If the House of Representatives would have its way on the bill to address the country’s traffic woes, Department of Transportation (DoTr) Secretary Arthur Tugade would have to wear another hat as the traffic czar.
This developed after the House approved on second reading last week House Bill 6425 or the proposed Traffic Crisis Act. Among other things, it mandates the DoTr Secretary to streamline traffic management and transportation and to control the use of roads in urban areas.
Congress will include various safety nets in the law to ensure the negotiated procurement process will be free from corruption.
In a radio interview, House Committee on Transportation chairman Rep. Cesar Sarmiento said the consensus of lawmakers was to tap the DoTr Secretary as the de facto traffic chief.
“He will act as a single traffic authority and he will have the power to harmonize all traffic rules and regulations. He would have to look into the routes (of public transport) and the classification of roads to maximize their use,” he added.
The original proposal was to grant emergency powers to President Duterte to enable him to solve the worsening traffic problem in the country.
However, under the House-approved version of the measure, the President is authorized to enter into contracts meant to address the traffic problem only through the traffic czar.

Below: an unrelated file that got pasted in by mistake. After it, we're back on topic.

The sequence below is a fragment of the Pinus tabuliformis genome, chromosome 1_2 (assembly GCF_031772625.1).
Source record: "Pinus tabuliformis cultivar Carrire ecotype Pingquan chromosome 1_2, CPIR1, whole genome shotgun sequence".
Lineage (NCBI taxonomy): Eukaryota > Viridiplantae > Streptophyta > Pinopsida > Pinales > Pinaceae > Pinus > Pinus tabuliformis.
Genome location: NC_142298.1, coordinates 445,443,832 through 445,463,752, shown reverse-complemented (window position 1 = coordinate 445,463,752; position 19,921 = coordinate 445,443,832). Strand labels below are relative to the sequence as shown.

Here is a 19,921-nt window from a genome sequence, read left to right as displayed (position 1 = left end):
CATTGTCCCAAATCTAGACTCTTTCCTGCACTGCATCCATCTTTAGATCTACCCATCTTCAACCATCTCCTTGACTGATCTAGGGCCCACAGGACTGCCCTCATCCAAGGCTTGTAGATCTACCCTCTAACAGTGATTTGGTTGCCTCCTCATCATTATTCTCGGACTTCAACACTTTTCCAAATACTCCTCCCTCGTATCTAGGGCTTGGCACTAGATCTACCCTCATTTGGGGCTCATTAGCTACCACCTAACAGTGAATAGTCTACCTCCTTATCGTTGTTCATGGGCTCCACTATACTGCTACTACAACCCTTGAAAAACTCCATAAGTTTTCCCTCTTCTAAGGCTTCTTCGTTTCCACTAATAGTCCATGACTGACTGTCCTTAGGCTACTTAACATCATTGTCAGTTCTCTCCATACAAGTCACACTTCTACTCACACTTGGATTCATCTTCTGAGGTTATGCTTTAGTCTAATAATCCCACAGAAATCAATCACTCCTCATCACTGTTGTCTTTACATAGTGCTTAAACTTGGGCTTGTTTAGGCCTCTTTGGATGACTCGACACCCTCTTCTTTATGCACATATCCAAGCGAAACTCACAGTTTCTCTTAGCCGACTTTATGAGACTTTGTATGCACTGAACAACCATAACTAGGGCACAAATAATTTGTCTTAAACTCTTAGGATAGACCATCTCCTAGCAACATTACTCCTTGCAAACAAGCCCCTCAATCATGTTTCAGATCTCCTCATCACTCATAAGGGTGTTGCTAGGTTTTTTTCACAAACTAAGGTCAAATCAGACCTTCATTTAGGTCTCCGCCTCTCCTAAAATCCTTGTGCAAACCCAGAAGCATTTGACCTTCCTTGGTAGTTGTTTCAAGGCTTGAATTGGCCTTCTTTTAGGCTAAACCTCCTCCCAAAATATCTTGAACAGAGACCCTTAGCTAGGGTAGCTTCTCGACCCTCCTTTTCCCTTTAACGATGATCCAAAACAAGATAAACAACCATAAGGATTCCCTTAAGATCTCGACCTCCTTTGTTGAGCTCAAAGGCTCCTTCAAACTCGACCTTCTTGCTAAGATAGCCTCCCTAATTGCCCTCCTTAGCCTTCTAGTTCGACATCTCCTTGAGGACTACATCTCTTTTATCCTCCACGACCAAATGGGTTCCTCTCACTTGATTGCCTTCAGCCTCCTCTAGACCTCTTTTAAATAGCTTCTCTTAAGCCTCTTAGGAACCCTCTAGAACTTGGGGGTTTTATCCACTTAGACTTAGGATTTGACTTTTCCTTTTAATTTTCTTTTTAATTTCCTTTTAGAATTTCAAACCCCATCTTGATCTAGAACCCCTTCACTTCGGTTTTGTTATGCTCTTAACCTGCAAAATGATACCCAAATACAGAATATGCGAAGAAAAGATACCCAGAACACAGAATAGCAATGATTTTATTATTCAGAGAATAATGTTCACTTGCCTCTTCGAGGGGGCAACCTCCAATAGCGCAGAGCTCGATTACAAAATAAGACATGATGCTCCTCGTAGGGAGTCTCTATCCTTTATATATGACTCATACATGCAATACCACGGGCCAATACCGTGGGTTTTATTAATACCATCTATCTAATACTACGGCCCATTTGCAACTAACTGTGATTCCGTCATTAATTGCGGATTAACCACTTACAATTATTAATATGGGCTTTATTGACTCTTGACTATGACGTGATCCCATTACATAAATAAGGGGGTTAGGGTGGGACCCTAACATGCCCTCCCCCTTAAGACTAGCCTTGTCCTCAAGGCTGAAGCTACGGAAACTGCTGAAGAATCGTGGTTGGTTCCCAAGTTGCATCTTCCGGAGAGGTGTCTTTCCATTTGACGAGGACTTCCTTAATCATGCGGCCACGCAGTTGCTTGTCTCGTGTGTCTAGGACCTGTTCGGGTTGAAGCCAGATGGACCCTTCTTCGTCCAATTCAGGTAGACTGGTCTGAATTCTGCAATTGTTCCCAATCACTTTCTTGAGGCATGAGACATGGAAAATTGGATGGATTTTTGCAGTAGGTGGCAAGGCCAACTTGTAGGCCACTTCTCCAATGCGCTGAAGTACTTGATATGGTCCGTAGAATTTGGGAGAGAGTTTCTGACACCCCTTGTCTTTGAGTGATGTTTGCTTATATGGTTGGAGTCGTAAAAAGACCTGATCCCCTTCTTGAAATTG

Through such setup, the President is allowed to enter into negotiated contracts for priority projects for the construction, repair, restoration, rehabilitation, improvement or maintenance of critical infrastructure projects, facilities and the procurement of goods and services that are directly related to traffic-alleviation measures.
According to the lawmaker, the House panel considered the traffic problem in the country as an “emergency crisis” and so they authorized the government to legally enter into negotiated contracts for projects to resolve the problem.
Under the Government Procurement Reform Act, the government may resort to a negotiated procurement instead of the regular competitive process only in case of two failed biddings and in emergency situations.
“Since we recognized that the problem of traffic is an emergency, we can invoke the provision of the law on negotiated procurement,” Sarmiento said.
However, the lawmaker said Congress will include various safety nets in the law to ensure the negotiated procurement process will be free from corruption.
He said the rules on negotiated procurement under RA 9184 should be strictly followed.
“In addition, the contract should be awarded to the party that would give the best advantage to the government. It should also be published in the (government) website (for transparency). If there is wrongdoing, such as collusion, or if the deal is disadvantageous to the government, then the officials involved in the procurement process would be held liable,” Sarmiento said.
If the amount of the contract tainted by corruption is P50 million or more, the lawmaker said those involved may be charged with graft or plunder.